doi:10.1016/j.gheart.2013.01.001
PMCID: PMC3673738  PMID: 23750335
19.  Repeat Bone Mineral Density Screening and Prediction of Hip and Major Osteoporotic Fracture 
IMPORTANCE
Screening for osteoporosis with bone mineral density (BMD) is recommended for older adults. It is unclear whether repeating a BMD screening test improves fracture risk assessment.
OBJECTIVES
To determine whether changes in BMD after 4 years provide additional information on fracture risk beyond baseline BMD and to quantify the change in fracture risk classification after a second BMD measure.
DESIGN, SETTING, AND PARTICIPANTS
Population-based cohort study involving 310 men and 492 women from the Framingham Osteoporosis Study with 2 measures of femoral neck BMD taken from 1987 through 1999.
MAIN OUTCOMES AND MEASURES
Risk of hip or major osteoporotic fracture through 2009 or 12 years following the second BMD measure.
RESULTS
Mean age was 74.8 years. The mean (SD) BMD change was −0.6% per year (1.8%). Throughout a median follow-up of 9.6 years, 76 participants experienced an incident hip fracture and 113 participants experienced a major osteoporotic fracture. Annual percent BMD change per SD decrease was associated with risk of hip fracture (hazard ratio [HR], 1.43 [95% CI, 1.16 to 1.78]) and major osteoporotic fracture (HR, 1.21 [95% CI, 1.01 to 1.45]) after adjusting for baseline BMD. At 10 years’ follow-up, 1 SD decrease in annual percent BMD change compared with the mean BMD change was associated with 3.9 excess hip fractures per 100 persons. In receiver operating characteristic (ROC) curve analyses, the addition of BMD change to a model with baseline BMD did not meaningfully improve performance. The area under the curve (AUC) was 0.71 (95% CI, 0.65 to 0.78) for the baseline BMD model compared with 0.68 (95% CI, 0.62 to 0.75) for the BMD percent change model. Moreover, the addition of BMD change to a model with baseline BMD did not meaningfully improve performance (AUC, 0.72 [95% CI, 0.66 to 0.79]). Using the net reclassification index, a second BMD measure increased the proportion of participants reclassified as high risk of hip fracture by 3.9% (95% CI, −2.2% to 9.9%), whereas it decreased the proportion classified as low risk by −2.2% (95% CI, −4.5% to 0.1%).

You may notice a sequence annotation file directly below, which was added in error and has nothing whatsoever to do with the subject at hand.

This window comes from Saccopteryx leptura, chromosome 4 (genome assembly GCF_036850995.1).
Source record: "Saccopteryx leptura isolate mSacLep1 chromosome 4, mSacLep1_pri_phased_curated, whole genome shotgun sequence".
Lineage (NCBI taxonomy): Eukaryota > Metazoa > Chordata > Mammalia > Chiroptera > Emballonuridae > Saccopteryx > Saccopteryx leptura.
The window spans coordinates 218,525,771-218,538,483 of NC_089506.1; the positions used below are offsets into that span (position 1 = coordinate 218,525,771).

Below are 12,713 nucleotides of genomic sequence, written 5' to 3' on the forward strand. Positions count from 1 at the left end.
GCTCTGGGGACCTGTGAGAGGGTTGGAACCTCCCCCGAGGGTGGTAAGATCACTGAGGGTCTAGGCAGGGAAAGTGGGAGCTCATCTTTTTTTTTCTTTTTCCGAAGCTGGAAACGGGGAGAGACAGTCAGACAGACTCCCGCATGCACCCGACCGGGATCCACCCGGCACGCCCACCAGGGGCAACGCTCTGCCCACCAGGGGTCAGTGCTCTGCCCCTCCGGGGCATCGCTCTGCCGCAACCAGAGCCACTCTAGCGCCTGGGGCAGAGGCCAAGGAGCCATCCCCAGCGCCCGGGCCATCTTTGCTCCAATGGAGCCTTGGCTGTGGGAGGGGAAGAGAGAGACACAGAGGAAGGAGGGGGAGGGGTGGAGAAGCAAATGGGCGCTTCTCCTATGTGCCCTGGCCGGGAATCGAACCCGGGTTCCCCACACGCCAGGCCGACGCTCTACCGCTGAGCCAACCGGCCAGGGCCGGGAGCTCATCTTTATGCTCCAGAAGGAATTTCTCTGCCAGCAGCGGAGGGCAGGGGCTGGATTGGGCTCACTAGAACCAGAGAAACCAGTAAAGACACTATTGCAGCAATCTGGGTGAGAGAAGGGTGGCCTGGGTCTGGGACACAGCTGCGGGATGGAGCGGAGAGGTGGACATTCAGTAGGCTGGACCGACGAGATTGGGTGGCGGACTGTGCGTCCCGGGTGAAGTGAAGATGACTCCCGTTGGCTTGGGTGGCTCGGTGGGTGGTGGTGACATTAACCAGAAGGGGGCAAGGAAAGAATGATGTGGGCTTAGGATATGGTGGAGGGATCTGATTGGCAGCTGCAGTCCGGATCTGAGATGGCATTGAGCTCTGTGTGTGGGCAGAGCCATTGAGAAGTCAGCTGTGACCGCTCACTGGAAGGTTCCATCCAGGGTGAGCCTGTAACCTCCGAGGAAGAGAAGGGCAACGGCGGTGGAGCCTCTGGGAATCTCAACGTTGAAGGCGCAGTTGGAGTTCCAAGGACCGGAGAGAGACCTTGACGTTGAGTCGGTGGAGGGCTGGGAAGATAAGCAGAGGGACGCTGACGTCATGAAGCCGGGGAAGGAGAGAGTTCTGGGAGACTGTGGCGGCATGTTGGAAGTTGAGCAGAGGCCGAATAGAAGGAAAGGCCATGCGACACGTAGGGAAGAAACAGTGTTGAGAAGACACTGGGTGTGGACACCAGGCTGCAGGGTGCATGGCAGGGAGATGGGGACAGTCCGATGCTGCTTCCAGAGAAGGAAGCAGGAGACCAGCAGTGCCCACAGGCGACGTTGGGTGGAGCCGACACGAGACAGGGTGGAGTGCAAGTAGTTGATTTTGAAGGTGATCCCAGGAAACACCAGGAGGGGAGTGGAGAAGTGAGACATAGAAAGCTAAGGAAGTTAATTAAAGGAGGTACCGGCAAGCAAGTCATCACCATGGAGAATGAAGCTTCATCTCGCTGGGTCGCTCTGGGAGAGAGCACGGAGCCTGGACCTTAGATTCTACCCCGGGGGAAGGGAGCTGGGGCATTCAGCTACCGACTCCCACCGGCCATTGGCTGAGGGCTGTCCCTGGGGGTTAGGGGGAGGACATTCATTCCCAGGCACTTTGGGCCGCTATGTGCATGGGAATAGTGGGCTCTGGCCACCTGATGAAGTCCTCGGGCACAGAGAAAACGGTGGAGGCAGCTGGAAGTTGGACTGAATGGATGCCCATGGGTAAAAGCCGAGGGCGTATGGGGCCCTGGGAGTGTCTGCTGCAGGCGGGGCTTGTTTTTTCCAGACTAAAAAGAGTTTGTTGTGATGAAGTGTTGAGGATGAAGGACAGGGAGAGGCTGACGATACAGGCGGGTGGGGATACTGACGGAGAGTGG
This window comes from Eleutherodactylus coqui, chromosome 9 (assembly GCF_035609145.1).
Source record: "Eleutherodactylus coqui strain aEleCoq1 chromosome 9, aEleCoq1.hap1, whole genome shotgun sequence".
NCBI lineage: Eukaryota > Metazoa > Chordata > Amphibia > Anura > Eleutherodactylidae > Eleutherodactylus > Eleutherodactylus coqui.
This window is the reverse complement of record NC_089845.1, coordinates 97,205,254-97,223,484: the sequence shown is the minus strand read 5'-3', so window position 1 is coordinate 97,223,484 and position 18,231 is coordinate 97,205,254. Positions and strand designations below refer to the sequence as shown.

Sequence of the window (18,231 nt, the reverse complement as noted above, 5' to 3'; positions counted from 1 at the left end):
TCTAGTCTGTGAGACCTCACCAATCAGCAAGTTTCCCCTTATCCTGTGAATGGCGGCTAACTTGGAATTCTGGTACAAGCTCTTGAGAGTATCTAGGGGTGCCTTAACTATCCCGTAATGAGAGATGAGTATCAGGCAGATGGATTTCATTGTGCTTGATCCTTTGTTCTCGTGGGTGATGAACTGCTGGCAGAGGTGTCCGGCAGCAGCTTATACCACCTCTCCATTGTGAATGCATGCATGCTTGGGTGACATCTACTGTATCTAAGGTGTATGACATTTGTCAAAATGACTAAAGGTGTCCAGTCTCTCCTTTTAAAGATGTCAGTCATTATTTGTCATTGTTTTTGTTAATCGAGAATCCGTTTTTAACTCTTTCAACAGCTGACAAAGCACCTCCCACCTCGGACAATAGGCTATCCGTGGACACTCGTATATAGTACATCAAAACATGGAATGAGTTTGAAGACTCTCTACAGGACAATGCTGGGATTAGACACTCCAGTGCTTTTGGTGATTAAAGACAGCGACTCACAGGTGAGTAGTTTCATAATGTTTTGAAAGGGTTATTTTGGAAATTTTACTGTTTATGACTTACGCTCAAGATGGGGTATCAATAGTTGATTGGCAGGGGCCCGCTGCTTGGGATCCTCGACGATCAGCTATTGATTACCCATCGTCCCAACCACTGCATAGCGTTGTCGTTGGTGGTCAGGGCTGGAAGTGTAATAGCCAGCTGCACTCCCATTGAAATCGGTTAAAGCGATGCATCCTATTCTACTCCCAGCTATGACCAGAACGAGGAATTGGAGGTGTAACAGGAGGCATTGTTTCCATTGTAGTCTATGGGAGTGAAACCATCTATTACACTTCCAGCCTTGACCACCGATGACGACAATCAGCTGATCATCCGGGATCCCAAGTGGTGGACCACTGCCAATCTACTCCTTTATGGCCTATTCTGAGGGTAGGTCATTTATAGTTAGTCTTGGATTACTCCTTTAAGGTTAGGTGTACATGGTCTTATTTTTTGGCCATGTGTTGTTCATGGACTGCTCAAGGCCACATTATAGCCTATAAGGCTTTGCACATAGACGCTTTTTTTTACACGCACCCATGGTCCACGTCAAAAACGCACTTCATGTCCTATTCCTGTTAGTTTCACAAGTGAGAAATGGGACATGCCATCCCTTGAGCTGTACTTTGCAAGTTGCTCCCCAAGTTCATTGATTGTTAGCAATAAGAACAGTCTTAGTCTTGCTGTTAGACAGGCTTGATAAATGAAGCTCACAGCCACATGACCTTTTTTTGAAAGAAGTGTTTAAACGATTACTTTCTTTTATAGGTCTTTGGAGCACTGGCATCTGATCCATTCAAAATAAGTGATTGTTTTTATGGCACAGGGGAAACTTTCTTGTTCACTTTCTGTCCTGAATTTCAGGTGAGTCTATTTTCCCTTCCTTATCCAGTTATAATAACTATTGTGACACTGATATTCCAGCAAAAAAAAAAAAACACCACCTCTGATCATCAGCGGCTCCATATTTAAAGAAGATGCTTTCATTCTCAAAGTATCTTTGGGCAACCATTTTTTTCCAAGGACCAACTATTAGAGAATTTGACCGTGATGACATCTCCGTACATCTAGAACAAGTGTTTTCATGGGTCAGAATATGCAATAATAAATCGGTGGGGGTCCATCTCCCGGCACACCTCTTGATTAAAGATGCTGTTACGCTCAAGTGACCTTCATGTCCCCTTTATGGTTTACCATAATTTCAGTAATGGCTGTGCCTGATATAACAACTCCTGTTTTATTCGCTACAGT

CONCLUSIONS AND RELEVANCE
In untreated men and women of mean age 75 years, a second BMD measure after 4 years did not meaningfully improve the prediction of hip or major osteoporotic fracture. Repeating a BMD measure within 4 years to improve fracture risk stratification may not be necessary in adults this age untreated for osteoporosis.
doi:10.1001/jama.2013.277817
PMCID: PMC3903386  PMID: 24065012
20.  Prognostic Value of Stress Myocardial Perfusion Positron Emission Tomography: Results From A Multicenter Observational Registry 
Objectives
The primary objective of this multicenter registry was to study the prognostic value of PET MPI and the improved classification of risk in a large cohort of patients with suspected or known coronary artery disease (CAD).
Background
Limited prognostic data are available for myocardial perfusion imaging (MPI) with positron emission tomography (PET).
Methods
7,061 patients from 4 centers underwent a clinically indicated rest/stress rubidium-82 PET MPI with a median follow-up of 2.2 years. The primary outcome of this study was cardiac-death (169 patients) and the secondary outcome was all-cause death (570 patients). Net reclassification improvement (NRI) and integrated discrimination (IDI) analyses were performed.
Results
Risk-adjusted hazard of cardiac-death increased with each 10% abnormal myocardium with mildly, moderately or severely abnormal stress PET [hazard ratio 2.3 (95% CI 1.4–3.8, P=0.001), 4.2 (95% CI 2.3–7.5, P<0.001), and 4.9 (95% CI 2.5–9.6, P <0.0001), respectively, normal MPI: referent]. Addition of %myocardium ischemic and scarred to clinical information (age, female sex, body mass index, history of hypertension, diabetes, dyslipidemia, smoking, angina, betablocker use, prior revascularization and rest heart rate) improved the model performance [C-statistic 0.805 (95% CI, 0.772–0.838) to 0.839 (95% CI, 0.809–0.869)] and risk reclassification for cardiac-death [NRI 0.116 (95% CI 0.021–0.210)] with smaller improvements in risk assessment for all-cause death.
Conclusions
In patients with known or suspected CAD, the extent and severity of ischemia and scar on PET MPI provide powerful and incremental risk estimates of cardiac-death and all-cause death compared to traditional coronary risk factors.